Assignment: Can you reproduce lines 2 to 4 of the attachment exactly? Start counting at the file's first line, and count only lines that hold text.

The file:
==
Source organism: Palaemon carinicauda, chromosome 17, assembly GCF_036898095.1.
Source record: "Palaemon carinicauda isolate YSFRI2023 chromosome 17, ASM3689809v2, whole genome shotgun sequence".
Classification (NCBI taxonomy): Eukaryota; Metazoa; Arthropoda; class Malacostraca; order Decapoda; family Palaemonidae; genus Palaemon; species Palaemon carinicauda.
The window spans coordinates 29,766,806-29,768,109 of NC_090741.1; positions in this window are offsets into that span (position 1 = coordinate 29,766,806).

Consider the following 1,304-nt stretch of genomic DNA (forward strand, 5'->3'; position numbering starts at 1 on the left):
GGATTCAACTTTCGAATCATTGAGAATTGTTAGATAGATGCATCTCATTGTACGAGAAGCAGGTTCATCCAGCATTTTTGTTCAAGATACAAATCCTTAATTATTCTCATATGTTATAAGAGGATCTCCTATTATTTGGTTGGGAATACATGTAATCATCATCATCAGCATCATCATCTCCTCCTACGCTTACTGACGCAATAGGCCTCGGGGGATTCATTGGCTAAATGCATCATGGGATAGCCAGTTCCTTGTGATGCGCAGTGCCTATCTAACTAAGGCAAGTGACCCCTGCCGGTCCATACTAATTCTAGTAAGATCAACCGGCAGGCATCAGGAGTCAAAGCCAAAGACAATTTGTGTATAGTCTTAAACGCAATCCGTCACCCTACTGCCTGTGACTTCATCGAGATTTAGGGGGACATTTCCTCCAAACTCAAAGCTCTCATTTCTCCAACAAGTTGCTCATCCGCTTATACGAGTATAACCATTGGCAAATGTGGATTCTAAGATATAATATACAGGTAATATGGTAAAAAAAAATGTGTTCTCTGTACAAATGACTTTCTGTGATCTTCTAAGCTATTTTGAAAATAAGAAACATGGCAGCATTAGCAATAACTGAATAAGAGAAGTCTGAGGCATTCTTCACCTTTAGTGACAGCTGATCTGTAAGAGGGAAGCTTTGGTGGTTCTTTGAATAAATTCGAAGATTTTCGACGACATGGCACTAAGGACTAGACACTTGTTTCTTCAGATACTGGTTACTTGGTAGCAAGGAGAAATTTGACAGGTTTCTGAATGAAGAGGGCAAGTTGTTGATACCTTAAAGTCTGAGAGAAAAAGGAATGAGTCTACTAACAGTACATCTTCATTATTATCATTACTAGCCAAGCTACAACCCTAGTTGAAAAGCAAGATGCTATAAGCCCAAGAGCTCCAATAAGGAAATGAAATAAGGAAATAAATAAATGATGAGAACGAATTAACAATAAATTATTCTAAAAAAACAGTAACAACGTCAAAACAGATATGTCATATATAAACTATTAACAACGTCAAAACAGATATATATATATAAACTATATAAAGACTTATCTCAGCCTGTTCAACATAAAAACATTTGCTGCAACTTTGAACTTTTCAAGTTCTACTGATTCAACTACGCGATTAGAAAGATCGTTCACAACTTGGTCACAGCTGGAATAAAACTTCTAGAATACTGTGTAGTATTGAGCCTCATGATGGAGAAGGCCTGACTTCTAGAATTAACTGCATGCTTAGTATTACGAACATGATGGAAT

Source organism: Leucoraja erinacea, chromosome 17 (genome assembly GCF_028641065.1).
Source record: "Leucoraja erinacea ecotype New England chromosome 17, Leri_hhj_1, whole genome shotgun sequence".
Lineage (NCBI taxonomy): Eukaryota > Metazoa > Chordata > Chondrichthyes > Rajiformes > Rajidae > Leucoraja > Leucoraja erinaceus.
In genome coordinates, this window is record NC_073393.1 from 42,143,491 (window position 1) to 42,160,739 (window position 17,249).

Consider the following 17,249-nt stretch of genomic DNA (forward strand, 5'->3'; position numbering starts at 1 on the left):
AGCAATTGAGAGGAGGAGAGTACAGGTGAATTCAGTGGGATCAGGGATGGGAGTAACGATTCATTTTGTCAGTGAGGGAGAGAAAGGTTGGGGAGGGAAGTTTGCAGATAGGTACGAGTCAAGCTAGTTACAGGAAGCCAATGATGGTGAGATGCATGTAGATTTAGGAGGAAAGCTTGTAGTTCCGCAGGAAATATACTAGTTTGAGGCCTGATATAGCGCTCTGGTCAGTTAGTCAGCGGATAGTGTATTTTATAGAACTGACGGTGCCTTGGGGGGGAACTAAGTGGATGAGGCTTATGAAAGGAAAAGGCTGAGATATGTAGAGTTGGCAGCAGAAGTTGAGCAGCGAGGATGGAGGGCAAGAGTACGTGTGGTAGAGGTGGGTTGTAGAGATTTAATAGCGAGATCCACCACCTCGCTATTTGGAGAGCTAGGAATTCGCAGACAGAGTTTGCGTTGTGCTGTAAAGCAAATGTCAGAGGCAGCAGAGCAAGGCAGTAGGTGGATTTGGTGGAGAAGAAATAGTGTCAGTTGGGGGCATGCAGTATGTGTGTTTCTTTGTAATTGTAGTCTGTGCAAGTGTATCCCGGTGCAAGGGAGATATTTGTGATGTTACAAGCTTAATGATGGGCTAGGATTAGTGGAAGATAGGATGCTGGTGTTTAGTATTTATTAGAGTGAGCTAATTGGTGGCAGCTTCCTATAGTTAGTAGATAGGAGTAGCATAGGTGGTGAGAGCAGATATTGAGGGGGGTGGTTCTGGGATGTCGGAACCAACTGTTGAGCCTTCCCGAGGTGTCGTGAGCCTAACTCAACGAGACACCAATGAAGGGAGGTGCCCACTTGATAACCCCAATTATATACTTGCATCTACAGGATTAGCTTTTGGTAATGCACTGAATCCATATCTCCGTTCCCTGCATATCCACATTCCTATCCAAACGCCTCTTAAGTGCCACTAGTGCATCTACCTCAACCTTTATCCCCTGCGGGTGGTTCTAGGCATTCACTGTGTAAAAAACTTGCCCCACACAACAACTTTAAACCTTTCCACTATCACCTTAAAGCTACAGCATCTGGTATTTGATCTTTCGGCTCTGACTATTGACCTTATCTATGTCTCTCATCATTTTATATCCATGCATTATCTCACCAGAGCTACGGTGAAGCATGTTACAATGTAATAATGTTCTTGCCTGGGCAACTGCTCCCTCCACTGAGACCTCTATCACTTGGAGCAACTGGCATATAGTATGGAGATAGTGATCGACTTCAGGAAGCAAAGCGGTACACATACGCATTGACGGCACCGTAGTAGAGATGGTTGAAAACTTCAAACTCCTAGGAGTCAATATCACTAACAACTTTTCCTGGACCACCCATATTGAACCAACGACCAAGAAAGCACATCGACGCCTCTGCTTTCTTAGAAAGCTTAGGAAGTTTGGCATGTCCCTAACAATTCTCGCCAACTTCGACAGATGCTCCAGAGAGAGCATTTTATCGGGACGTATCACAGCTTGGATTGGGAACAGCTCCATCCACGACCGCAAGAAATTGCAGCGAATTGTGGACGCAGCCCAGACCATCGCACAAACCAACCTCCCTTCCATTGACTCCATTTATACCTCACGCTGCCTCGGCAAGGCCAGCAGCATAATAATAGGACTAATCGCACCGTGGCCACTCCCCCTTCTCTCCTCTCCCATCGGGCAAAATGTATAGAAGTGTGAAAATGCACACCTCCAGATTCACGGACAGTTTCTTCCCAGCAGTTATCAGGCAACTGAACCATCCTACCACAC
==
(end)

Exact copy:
Source record: "Palaemon carinicauda isolate YSFRI2023 chromosome 17, ASM3689809v2, whole genome shotgun sequence".
Classification (NCBI taxonomy): Eukaryota; Metazoa; Arthropoda; class Malacostraca; order Decapoda; family Palaemonidae; genus Palaemon; species Palaemon carinicauda.
The window spans coordinates 29,766,806-29,768,109 of NC_090741.1; positions in this window are offsets into that span (position 1 = coordinate 29,766,806).